Peaceful remaining and superior vision

Learn how to meditate

Tibetan calligraphy: sNang sTong (Vividness)

Aro’s free meditation course is a series of weekly emails that are sent to you automatically from this web site. It teaches primarily two methods:

  • ‘Superior vision’, also known as insight meditation, vipassana, vipashyana, or lhatong. This form of meditation allows us to see reality as it is, rather than colored by our preconceptions and emotional thinking. It leads to reduced anxiety, stress, and emotional conflict. It produces greater self-acceptance, self-understanding, and self-confidence – and so increased creativity and spontaneity.

  • ‘Peaceful remaining’, also called mindfulness meditation, shamatha, or shi-nč. Peaceful remaining calms the wildness of thoughts and feelings and thereby allows you to see clearly the working of your mind. It teaches you to recognize counter-productive habitual patterns of thought and to let go of them. It produces focus, concentration, and patience.

The course takes a practical, down-to-earth approach. The first week’s email provides all the instructions you need to get started.

In the following weeks, you will learn refinements in technique and additional meditation exercises. The course also explains ways of dealing with any problems that may come up, shows how to apply the insights of meditation to the rest of life, and recommends other resources and further steps.

If you already know that you want to learn how to meditate, you can sign up for the course now. The first email will come immediately. We will not share your email address with anyone else. You can unsubscribe at any time if the course turns out not to be for you.

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What the course covers

Some of the course’s topics are:

  • Breath meditation – several methods
  • Posture and physical supports: how to be comfortable, relaxed, alert, and still
  • When and how much to meditate
  • How not to meditate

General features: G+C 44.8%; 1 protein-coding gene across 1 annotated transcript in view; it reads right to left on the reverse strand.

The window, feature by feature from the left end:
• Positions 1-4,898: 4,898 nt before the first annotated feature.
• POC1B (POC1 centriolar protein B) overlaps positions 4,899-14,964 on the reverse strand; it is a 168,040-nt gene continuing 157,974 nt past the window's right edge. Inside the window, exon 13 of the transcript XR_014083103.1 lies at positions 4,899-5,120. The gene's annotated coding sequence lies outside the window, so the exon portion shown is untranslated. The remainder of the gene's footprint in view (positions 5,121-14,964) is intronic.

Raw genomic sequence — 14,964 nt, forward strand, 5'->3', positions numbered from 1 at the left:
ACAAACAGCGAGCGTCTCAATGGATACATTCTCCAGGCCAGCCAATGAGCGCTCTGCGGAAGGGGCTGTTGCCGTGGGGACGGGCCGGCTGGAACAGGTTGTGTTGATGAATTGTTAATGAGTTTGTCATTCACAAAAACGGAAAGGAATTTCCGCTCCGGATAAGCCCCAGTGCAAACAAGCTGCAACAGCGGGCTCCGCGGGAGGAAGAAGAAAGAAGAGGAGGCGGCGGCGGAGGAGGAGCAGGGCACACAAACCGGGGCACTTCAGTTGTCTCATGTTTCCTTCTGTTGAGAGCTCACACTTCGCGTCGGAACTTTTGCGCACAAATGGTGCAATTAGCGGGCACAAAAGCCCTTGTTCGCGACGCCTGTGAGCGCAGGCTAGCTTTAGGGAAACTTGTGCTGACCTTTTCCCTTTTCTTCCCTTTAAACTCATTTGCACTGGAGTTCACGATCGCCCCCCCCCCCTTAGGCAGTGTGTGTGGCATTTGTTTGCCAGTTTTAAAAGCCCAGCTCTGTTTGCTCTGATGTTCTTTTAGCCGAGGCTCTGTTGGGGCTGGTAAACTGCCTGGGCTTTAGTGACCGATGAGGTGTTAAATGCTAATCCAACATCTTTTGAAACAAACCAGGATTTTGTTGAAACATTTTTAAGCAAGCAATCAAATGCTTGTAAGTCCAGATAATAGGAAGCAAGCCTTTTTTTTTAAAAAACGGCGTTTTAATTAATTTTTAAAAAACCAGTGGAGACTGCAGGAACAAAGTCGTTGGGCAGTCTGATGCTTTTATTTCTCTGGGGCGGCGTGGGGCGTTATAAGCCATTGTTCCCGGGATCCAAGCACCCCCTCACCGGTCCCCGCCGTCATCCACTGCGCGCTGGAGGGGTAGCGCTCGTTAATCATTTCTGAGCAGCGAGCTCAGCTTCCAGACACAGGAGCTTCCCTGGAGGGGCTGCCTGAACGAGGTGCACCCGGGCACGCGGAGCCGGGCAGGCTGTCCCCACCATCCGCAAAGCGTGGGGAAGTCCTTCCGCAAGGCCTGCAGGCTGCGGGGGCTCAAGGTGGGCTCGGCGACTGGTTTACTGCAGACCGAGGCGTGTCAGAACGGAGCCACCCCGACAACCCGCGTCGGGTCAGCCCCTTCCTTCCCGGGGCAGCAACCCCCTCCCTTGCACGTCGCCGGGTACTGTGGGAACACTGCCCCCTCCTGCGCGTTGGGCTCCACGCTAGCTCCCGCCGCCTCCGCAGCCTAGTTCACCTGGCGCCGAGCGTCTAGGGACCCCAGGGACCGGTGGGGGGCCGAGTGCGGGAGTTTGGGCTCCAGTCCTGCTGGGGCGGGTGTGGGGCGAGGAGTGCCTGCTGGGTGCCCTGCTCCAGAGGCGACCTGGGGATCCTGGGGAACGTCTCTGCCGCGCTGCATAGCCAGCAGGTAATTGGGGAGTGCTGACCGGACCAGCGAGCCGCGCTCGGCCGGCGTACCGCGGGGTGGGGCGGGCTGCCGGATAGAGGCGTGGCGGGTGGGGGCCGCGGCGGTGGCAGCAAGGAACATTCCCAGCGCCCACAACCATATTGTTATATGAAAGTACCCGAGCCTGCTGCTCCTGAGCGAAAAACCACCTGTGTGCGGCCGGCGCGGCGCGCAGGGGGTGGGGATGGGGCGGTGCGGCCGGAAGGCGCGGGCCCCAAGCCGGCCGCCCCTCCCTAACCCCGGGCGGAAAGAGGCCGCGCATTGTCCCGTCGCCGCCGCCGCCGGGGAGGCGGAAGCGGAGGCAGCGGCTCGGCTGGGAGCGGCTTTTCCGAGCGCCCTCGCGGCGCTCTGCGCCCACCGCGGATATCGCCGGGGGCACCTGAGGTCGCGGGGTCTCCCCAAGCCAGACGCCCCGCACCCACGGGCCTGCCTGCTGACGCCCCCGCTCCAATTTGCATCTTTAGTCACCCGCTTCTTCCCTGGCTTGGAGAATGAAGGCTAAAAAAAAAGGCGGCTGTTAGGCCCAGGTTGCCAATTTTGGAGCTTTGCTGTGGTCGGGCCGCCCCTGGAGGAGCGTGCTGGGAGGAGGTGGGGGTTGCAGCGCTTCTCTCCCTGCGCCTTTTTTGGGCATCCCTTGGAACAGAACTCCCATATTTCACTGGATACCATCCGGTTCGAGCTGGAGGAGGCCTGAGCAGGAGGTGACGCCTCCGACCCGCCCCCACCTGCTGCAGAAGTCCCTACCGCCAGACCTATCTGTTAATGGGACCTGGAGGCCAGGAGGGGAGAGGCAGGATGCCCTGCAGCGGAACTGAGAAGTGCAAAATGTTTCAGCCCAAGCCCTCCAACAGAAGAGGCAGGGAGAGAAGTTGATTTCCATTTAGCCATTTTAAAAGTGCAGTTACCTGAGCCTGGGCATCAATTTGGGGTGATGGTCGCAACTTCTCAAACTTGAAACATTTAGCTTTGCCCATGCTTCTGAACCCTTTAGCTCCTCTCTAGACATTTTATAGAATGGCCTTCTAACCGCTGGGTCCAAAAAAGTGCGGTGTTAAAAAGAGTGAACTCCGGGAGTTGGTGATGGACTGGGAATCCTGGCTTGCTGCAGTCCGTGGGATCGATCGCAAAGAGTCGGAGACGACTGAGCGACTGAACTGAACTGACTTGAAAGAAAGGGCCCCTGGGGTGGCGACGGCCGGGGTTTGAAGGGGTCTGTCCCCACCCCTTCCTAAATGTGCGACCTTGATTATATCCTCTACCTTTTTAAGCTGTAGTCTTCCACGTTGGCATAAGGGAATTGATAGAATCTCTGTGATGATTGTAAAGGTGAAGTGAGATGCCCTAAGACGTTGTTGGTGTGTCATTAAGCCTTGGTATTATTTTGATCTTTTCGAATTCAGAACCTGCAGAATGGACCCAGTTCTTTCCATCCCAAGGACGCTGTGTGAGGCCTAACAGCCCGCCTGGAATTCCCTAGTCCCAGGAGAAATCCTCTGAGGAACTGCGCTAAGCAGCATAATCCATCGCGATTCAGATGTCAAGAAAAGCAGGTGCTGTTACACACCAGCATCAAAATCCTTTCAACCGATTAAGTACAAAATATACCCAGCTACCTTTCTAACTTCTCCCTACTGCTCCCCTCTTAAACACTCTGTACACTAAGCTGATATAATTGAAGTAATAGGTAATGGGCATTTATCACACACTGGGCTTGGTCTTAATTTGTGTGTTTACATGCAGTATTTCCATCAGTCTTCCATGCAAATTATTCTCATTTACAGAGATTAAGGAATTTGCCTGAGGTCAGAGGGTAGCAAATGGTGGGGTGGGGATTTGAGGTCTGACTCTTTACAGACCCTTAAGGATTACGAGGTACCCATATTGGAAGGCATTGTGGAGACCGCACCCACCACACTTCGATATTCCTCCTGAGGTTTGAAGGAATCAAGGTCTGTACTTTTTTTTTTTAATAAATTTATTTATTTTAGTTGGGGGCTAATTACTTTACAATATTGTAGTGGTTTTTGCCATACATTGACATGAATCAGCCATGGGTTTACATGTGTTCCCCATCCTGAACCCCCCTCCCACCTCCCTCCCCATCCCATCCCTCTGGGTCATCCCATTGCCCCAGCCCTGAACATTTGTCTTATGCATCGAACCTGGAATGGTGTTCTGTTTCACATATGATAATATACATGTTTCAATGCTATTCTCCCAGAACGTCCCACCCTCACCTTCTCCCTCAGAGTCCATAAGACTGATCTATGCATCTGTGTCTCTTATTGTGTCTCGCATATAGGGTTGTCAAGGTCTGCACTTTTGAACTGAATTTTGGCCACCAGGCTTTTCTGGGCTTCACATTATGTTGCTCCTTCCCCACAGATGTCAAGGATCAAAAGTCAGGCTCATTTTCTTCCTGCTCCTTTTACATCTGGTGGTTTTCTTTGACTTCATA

• Meditating with strong emotions: anger, fear, desire, depression, sadness, and joy
  • Formless meditation in emptiness
  • Presence and awareness; thought and reality
  • Walking meditation
  • How to take the insights of meditation into everyday life

Some details come from the Tibetan Buddhist Dzogchen approach. However, the methods of peaceful remaining and superior vision are common to all Buddhist meditation traditions.

Obstacles and antidotes

It is important to acknowledge that meditation can be boring, frustrating, uncomfortable, and confusing. This is particularly true in the beginning. These are perhaps the reasons not everyone meditates, despite the extraordinary benefits meditation can provide.

There is a tendency in some quarters to gloss over these difficulties. Some advocates seem to pretend that meditation is an easy and quick path to inner peace, if not eternal bliss. We do not think this is helpful. Meditation takes some determination. If you begin with the expectation that everything will go smoothly, you are likely to give up as soon as you see a difficulty.

Instead, much of this course is devoted to frank discussion of the obstacles all meditators encounter. None of these obstacles needs to stop you. The course provides ‘antidotes’ to each of the problems, including:

  • boredom
  • restlessness
  • sleepiness
  • physical discomfort (aches and pains)
  • self-judgement and self-doubt
  • fear
  • confusion
  • procrastination

Learn more

If you would like to know more about meditation in general, and Aro’s Buddhist approach in particular, you may want to read our meditation FAQ (answers to frequently asked questions) and other resources.

Or, you may just want to sign up for the course.

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